In this view, the members of Hampden Lodge deem something more than a for mal vote required of them; some just and more extended declaration of respect to be "left on long record," in memory of an upright and accomplished Mason, and an honest man. Brother Kirkham, one of the oldest, most worthy and respected of our Fraternity, has fallen in the front ranks ; and it is becoming that we offer a just tribute to the memory of our deceased worthy Brother, an upright, energetic and estimable citizen. But ho has gone down to the grave, a bright and worthy example of Christian and Masonic life, and in him was faithfully exemplified for nearly half a century, the cardinal principles of our Order, Friendship, Morality and Brotherly Love. Therefore

  • Resolved, That in the death of our late Brother, John B. Kirkham, a bright and shining light in Freemasonry has been extinguished.
  • Resolved, That this Lodge, and the Masonic Fraternity in general, deeply deplore this melancholy dispensation of the Divine Hand.
  • Resolved, That the Jewels and Furniture of Hampden Lodge be clothed in mourning for the usual period of time.
  • Resolved, That the Secretary transmit to the widow and children of the deceased, and also to the Editor of the Freemasons' Magazine, copies of proceedings in Lodge, and respectfully to request that the same may be published.

James W. Crooks, Daniel Reynolds, S. C. Bemis, Committee.
Attest, Henry A. Chapin, Secretary.
Springfield, Mass., Jan. 19, A. L. 5857.

Find-a-Grave page

KNAPP, WILLIAM 1798-1863

From Moore's Freemason's Monthly, Vol. XXIII, No. 3, January 1863, Page 95:

Newburyport, Nov. 29, 1863.

Mr. Editor— I send you for publication a series of resolutions, recently adopt
ed by [ St. John's] and [ St. Mark's] Lodges of this city, relative to the death of Brother Wm. Knapp. L. Dame, Sec. of St. John's Lodge."

When the good and worthy are taken from us, it is becoming to notice, by Resolves, their departure, that their memories may be embalmed in our hearts, and their viitues stimulate us to higher aims. it is a particularly pleasing, though at the same time melancholy, duty for us of the Masonic Fraternity to testify our affection for a departed Brother, by acknowledging his worth as to preserve a record, that though dead he may yet speak to us, and bear us on to deeds of more usefulness.

We are now called upon to note the departure of a true and devoted Brother, though not a member of our Lodge, yet one who has ever manifested a lively interest in our welfare. Brother William Knapp, of Boston, died on the 14th day of October, aged 63 years, and as a slight tribute to his memory, it is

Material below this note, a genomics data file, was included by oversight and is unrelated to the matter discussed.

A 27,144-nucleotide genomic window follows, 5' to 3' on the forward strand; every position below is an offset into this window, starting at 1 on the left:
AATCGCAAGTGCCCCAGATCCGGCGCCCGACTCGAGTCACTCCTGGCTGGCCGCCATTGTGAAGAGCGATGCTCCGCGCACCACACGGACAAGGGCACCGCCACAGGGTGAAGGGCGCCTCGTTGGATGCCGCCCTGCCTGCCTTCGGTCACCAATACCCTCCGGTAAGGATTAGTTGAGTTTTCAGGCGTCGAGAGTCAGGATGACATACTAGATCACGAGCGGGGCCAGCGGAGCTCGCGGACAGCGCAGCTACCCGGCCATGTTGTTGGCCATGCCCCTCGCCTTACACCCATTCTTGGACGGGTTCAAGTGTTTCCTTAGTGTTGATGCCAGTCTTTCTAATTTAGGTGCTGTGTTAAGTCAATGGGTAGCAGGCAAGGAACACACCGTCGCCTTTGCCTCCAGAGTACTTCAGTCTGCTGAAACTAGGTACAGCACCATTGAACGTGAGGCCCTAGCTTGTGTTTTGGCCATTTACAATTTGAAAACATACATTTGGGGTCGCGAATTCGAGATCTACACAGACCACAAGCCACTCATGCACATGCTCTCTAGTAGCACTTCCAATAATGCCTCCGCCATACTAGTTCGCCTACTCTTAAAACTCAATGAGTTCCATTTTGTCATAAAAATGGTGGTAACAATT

• Resolved, That in the death of Brother Knapp we have lost one, who through all his Masonic career, by his acts of charity and deeds of true beneficence, has exhibited to the world the sublime principles of our Order.
  • Resolved, That by his death, Masonry has lost a warm advocate, and Masons a Brother whose kindly assistance was never sought in vain.
  • Resolved, That as we delight to recount his virtues, so we will revere his memory and strive to emulate his good deeds.
  • Resolved, That these Resolutions be entered upon the Records of St. Mark's and St. John's Lodges, and a copy be forwarded to the family of the deceased with the assurance that we deeply sympathize with them in this sore bereavement.


From New England Craftsman, Vol. II, No. 4, January 1907, Page 154:’’

Brother Abbott Kuowles died at his home in East Somerville, Mass., Dec. 11. He was a member of Soley Lodge, A. F. and A. M., Somerville R. A. Chapter. He was also a trustee of the First Methodist Church aud a member of many societies.

KNOX, HENRY 1750-1806


From Proceedings, Page 1963-181:


In gathering here to unveil this magnificent portrait, we are in a true sense paying tribute to a great American and a distinguished Mason, Major General Henry Knox. Who was this man, this Henry Knox, who has sometimes been called the forgotten man of the American Revolution?

He was born in our own City of Boston on 25 July 1750, the seventh of a family of ten sons. At an early age, due to unfortunate circumstances, he became the sole support of his mother and family. As he grew to manhood, his personality and his interests appeared to develop in perhaps two different directions. On the one hand, he was a theorist, a voracious reader of books on many subjects; in fact, so great was his literary urge and his love of books that he adopted bookselling as his life's work. His "London Bookstore" became a fashionable shop for social Boston. On the other hand, he became intrigued with military subjects and affairs, not only strategy and tactics, but the use, construction, and functions of all types of firearms. While hunting as a youth, he accidentally lost two fingers on his left hand.